Vladimir Mayakovsky, writing in 1926, vividly described the ‘bridle of wires’ that tamed Ukraine’s Dniepr River and tethered it to the expanding networks of the USSR — an image that speaks to the territorialising nature of the Soviet project, a landscape inscribed by lines that channelled electricity and water alongside wheat, money, language, and, yes, architecture. While the breakup of the USSR implied national independence, that bridle in many ways remained, as today’s pipeline geopolitics can attest. Architectural history can do more to take stock of how the buildings we study sit within these territorial networks, and can do more to write the history of nationality and korenizatsiia into what we too often think of as ‘Russian’ Constructivism.

Rereading Colonialism from Eastern Europe and Western Africa, or, What Architectural Historians Can Learn from Ghanaian Responses to the War in Ukraine

Łukasz Stanek

University of Michigan

Reflecting on the Russian invasion on Ukraine, Andres Kurg and Carmen Popescu asked if architectural historians once again ‘need Eastern Europe’. Giving reasons for why that might be the case, they positioned the region among places where ‘colonialism seems to strike back’ and noticed a renewed interest in a postcolonial rereading of architectural history of and in Eastern Europe.

Such rereading promises to recognise a broader historical relevance of a region which, since the end of the Cold War, has been rarely considered to have one. But how convincing is a postcolonial positioning of Eastern Europe when considered from beyond the region? Does it hold up when confronted with the views on the war in Ukraine from various parts of the African continent, a landmass profoundly shaped by colonial violence?

I have experienced the first months of the Russian invasion on Ukraine while staying in Ghana, where I was a visiting scholar during the spring semester of 2022. I had many conversations with Ghanaians about the war: with parents anxious about their children who were studying in Ukraine and struggled to get out, with friends concerned about the rising prices of fuel and food, and with colleagues worried about the longer consequences of the war for West Africa.

Many — but certainly not all — of my Ghanaian interlocutors were reluctant to express support for Ukraine. That was a common sentiment circulating in West African media, which often opined that Russia was provoked by NATO’s enlargement in Eastern Europe in the aftermath of the Cold War.

This point of view baffled Eastern European commentators, who expected Africans from across the continent to be natural allies. That expectation was based on assumed historical similarities between Western European colonial occupation of the African continent and the occupation of Eastern Europe by neighboring empires. Many pointed at the continuities between tsarist colonialism in Eurasia and Soviet conquests, including that of Ukraine. Others reminded their readers that both Eastern Europeans and Africans were subjected to the Western European distinction between a ‘good’ type of nationalism of ‘respectable’ nations such as Britain and France, and a ‘bad’ type of nationalism of ‘small peoples [who] have small understanding,’ to quote Wisława Szymborska (1981: 117).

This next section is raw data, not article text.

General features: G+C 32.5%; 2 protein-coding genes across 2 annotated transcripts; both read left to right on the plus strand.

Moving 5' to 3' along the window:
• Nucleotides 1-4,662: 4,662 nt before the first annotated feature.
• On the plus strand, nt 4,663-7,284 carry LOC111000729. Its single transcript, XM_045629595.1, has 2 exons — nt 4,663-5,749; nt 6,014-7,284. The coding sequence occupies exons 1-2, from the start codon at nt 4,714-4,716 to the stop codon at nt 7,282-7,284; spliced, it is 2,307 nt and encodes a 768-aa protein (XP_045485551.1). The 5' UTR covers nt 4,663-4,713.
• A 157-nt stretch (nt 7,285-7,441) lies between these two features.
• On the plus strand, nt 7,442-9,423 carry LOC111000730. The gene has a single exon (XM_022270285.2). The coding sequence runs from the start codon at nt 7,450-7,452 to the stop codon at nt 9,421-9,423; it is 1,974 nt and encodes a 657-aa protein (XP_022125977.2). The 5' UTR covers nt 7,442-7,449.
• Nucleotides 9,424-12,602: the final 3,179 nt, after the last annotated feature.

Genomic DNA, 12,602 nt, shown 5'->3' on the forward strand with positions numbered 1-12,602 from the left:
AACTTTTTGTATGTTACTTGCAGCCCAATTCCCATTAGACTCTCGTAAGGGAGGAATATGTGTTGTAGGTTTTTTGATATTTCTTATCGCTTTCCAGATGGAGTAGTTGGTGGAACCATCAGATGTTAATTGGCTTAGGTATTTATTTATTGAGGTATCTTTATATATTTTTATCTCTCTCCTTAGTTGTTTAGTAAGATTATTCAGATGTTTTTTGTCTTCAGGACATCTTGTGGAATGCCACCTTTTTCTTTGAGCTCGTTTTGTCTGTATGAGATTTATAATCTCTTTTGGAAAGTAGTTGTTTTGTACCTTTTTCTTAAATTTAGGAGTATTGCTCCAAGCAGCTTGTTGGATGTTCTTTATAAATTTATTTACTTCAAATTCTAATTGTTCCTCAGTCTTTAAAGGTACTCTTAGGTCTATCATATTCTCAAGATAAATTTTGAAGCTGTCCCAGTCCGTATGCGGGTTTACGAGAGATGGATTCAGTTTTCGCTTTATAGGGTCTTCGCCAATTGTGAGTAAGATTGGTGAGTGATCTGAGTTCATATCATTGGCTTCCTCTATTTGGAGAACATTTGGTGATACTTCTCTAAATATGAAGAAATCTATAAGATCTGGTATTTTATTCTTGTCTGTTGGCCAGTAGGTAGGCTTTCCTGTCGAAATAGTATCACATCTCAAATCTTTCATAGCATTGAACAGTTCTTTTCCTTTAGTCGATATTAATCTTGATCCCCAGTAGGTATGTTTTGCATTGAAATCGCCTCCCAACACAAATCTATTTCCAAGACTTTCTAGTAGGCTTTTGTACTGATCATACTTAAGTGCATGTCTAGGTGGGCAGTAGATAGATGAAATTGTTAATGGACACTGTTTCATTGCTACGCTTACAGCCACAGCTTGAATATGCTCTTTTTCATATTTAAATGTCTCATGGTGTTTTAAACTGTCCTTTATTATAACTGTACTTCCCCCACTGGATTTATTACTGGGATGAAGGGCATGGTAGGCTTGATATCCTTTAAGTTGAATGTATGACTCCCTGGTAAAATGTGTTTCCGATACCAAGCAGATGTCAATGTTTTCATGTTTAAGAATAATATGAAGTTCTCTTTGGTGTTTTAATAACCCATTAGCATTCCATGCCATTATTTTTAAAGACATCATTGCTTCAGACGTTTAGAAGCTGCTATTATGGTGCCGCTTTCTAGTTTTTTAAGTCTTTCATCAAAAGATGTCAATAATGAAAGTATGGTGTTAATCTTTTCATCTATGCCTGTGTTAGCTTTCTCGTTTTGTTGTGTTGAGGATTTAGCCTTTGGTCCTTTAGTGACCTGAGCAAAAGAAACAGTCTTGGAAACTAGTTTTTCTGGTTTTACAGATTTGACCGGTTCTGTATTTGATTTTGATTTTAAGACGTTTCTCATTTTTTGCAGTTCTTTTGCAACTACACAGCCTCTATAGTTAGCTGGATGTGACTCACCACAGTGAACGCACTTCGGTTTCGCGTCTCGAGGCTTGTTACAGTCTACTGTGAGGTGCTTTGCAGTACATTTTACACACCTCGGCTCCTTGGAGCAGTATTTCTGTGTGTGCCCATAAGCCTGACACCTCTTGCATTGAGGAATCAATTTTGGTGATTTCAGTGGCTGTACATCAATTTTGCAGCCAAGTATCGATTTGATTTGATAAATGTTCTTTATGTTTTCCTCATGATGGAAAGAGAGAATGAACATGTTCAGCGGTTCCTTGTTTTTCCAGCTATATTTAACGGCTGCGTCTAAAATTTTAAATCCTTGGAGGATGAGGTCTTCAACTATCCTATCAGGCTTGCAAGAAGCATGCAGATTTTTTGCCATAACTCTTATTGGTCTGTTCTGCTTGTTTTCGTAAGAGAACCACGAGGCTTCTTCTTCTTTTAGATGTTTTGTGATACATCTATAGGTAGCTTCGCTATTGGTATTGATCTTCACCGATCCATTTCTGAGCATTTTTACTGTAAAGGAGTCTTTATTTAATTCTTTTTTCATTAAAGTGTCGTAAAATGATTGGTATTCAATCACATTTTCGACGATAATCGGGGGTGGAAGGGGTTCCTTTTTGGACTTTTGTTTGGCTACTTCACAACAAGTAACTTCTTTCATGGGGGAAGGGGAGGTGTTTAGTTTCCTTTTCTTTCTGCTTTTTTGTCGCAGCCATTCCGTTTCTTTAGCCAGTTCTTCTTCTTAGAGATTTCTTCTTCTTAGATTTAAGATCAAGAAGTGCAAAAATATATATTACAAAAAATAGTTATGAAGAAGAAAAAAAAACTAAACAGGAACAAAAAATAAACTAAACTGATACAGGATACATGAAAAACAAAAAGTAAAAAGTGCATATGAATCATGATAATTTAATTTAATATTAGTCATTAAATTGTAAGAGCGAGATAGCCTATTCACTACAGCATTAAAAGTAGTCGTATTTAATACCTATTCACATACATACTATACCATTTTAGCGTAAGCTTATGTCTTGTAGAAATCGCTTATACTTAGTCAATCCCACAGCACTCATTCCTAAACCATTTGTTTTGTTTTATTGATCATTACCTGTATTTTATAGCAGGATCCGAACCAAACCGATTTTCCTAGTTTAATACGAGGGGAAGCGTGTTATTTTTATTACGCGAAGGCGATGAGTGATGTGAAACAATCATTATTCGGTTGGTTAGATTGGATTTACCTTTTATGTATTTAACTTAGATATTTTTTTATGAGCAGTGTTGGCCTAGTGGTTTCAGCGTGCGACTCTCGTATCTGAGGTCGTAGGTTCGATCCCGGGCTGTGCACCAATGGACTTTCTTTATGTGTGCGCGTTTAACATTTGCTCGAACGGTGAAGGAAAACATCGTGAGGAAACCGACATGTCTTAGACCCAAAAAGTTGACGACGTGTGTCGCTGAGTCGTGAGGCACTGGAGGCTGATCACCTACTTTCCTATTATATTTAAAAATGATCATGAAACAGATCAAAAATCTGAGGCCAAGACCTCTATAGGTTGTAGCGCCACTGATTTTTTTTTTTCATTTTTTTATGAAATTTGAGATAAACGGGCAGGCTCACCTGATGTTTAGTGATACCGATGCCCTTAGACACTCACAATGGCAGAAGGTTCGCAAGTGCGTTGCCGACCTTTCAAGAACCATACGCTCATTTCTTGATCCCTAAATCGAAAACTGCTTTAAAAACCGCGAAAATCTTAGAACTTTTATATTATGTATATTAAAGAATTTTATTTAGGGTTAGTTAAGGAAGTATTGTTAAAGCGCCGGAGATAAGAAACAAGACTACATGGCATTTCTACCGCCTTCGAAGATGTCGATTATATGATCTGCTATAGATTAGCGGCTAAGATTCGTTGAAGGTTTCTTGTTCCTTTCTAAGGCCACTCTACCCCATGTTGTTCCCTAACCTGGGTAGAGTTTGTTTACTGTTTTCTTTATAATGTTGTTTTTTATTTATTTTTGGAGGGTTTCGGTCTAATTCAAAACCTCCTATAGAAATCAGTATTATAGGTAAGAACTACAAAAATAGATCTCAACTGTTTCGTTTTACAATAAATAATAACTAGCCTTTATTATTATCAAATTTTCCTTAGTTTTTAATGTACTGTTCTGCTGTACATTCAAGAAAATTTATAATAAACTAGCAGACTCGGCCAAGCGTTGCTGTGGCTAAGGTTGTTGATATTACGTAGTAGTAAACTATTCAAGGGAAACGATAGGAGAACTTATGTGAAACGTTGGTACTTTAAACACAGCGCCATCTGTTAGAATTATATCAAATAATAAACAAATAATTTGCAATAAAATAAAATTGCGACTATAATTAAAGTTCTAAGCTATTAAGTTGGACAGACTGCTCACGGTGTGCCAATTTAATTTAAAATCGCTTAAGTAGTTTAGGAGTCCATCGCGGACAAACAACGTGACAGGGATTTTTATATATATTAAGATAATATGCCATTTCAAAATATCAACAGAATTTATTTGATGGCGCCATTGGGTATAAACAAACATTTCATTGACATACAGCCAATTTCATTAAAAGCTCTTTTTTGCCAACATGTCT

These debates were hardly registered by media in Western Africa. Yet the responses of commentators on the continent to Western European and North American journalists may be read as rebuttals of the historical analogies proposed by some Eastern European media.

For example, the Kenyan writer Patrick Gathara questioned ‘why Africa does not appear to be “standing with Ukraine”’ (Gathara 2022). He argued that while most Africans would agree to support Ukraine from a humanitarian point of view, they would refuse to accept the political consequences of this statement as proposed by Western media and institutions. As Gathara pointed out, this refusal reflected experiences across Africa of encounters with Europe and the United States. They include both the long history of Western European colonialism and the more recent military interventions by Americans and Europeans, among them the new member-states of NATO.

The difference between Europe’s response to these interventions and its response to the Russian invasion on Ukraine shaped the perception of the invasion among West Africans. Writing on social media, many pointed out the contrast between the welcome received by Ukrainian refugees in Poland and the pushbacks of North Africans, Central Asians, and Middle Easterners at the Polish-Belarussian border since winter 2021.

Several among my Ghanaian acquaintances have concluded that the reception of refugees at the Polish border depended on their race. They saw this view confirmed by several incidents during the first weeks of the Russian invasion, when groups of African students were hindered from boarding trains and crossing borders to Poland and other EU countries. By contrast, many Eastern Europeans would argue that their solidarity with Ukrainians was not about race but about a shared history and a common threat posed by a rogue neighbor.